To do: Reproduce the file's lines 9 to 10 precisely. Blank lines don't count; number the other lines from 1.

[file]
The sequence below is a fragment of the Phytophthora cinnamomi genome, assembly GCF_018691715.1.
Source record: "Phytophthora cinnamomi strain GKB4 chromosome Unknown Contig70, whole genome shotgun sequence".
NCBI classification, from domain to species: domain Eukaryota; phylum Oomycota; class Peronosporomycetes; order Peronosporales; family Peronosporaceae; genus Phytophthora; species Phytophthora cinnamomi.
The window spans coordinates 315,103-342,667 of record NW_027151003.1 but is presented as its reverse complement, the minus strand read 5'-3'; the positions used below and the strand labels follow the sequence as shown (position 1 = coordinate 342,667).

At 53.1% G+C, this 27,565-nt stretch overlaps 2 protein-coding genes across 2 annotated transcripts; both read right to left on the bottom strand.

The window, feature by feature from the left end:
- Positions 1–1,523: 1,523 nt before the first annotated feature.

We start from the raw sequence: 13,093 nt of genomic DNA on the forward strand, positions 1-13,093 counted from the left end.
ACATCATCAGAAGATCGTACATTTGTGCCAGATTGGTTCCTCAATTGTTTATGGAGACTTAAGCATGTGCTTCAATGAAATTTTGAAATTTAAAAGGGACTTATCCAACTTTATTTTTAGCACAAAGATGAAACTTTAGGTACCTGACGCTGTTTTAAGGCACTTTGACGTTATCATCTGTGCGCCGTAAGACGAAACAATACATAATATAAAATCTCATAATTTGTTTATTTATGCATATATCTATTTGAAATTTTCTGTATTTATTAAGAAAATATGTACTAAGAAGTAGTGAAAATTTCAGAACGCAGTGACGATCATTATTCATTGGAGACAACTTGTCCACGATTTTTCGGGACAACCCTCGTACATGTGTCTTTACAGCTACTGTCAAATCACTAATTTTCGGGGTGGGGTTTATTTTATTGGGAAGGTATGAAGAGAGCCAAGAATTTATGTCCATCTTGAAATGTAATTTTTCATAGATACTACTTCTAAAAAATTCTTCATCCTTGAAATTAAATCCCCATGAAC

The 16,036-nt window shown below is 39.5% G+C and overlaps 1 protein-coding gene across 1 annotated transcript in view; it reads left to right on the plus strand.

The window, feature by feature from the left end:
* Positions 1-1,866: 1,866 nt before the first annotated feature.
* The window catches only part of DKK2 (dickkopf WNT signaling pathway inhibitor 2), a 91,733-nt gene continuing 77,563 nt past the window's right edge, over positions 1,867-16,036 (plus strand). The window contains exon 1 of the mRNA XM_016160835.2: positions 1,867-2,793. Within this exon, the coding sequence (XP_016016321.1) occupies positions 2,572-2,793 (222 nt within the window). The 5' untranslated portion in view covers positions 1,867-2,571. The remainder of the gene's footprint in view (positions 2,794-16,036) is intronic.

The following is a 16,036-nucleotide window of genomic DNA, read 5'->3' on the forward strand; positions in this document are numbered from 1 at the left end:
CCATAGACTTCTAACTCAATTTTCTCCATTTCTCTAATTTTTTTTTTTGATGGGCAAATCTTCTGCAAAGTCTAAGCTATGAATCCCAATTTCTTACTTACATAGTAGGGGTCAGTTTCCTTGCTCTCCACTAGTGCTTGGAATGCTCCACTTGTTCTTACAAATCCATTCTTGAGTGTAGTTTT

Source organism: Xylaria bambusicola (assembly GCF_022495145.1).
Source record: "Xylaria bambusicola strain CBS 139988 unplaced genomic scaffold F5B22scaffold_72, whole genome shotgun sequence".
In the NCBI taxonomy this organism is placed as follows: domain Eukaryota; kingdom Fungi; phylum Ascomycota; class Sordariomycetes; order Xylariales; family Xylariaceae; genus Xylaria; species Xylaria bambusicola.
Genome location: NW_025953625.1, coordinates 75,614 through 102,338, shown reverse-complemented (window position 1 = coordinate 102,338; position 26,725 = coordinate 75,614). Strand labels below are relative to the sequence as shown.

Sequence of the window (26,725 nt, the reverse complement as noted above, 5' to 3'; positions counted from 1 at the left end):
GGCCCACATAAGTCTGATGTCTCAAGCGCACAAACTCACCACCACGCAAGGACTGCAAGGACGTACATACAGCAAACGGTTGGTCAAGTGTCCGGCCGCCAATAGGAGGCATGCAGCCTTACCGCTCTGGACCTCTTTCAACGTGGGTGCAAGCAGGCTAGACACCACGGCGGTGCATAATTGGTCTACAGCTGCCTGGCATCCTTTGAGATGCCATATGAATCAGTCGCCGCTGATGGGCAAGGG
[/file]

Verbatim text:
ACATCATCAGAAGATCGTACATTTGTGCCAGATTGGTTCCTCAATTGTTTATGGAGACTTAAGCATGTGCTTCAATGAAATTTTGAAATTTAAAAGGGACTTATCCAACTTTATTTTTAGCACAAAGATGAAACTTTAGGTACCTGACGCTGTTTTAAGGCACTTTGACGTTATCATCTGTGCGCCGTAAGACGAAACAATACATAATATAAAATCTCATAATTTGTTTATTTATGCATATATCTATTTGAAATTTTCTGTATTTATTAAGAAAATATGTACTAAGAAGTAGTGAAAATTTCAGAACGCAGTGACGATCATTATTCATTGGAGACAACTTGTCCACGATTTTTCGGGACAACCCTCGTACATGTGTCTTTACAGCTACTGTCAAATCACTAATTTTCGGGGTGGGGTTTATTTTATTGGGAAGGTATGAAGAGAGCCAAGAATTTATGTCCATCTTGAAATGTAATTTTTCATAGATACTACTTCTAAAAAATTCTTCATCCTTGAAATTAAATCCCCATGAAC

The 16,036-nt window shown below is 39.5% G+C and overlaps 1 protein-coding gene across 1 annotated transcript in view; it reads left to right on the plus strand.